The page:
DHS begins deploying e-passport readers

The Homeland Security Department has installed radio frequency identification device readers capable of receiving data from electronic passports at San Francisco International Airport, the department said.

Officials from the department's U.S. Visitor and Immigrant Status Indicator Technology program said the program is on track to meet Congress' Oct. 26 deadline for fielding the readers at ports of entry.

The newly installed units will be able to compare and authenticate data in the e-passports issued by the State Department and countries participating in the Visa Waiver Program.

Travelers holding passports from the 27 VWP countries are allowed to enter the country without a visa. U.S. law requires the passport authorities in those countries to launch a program to roll out passports meeting certain biometric requirements, which can be satisfied by either RFID devices or specified photographs, to maintain their membership in the program as of Oct. 26.

The 27 VWP countries generally are areas with strong economies whose nationals pose little risk of overstaying the period they are allowed to visit.

"An e-Passport securely identifies the individual, defends against identity theft, protects privacy and makes it difficult for individuals to cross borders using fraudulent documents," the department said in a brief statement.

U.S. Visit program officials will oversee continuing deployment of the e-passport readers during the next few weeks, DHS said.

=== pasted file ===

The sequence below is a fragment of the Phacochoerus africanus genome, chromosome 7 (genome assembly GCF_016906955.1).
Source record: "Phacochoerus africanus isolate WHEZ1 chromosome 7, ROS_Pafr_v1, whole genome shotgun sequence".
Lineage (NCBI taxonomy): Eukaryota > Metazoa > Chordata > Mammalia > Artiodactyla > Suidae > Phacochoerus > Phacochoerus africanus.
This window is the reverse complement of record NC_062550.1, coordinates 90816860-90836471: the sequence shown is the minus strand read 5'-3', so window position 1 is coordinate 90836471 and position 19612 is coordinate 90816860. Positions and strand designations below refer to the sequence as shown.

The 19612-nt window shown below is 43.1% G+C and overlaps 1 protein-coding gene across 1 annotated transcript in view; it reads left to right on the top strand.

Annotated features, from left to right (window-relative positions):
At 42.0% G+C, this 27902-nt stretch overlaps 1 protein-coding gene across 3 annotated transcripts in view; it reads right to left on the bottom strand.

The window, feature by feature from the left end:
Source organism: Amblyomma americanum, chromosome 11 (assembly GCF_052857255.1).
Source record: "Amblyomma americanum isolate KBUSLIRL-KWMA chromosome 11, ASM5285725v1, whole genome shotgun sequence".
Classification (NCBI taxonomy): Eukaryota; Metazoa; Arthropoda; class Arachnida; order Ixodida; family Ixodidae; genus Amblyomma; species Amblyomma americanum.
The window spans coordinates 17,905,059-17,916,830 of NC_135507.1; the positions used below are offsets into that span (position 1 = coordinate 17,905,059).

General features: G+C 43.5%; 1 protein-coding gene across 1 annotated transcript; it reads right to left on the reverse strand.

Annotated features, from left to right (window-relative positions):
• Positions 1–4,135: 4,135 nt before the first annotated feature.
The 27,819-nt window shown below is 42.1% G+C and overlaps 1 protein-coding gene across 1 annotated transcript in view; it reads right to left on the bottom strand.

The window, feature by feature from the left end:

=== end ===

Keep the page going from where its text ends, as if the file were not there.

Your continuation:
The State Department began rolling out e-passports for new passport applicants earlier this year, after first providing them to diplomats and other officials.

DHS reportedly plans to install the reader units at about 30 major ports of entry accounting for the majority of border traffic.

The e-passport program has been beset by controversy over RFID security. State Department officials modified their original passport design to include a thin metal component that serves as a barrier to the escape of radio frequency emissions that could be intercepted, after privacy advocates demonstrated the risks involved. The RFID chips include other security features such as "basic access control," a method of encrypting the transmissions between the document and the reader.

The Enhanced Border Security and Visa Entry Reform Act of 2002 mandated that Visa Waiver Program countries establish biometric passport plans by 2004. Congress extended that deadline twice, most recently in May 2005, in response to requests by the State Department.

Wilson P. Dizard III is a staff writer for Washington Technology's sister publication, Government Computer News.

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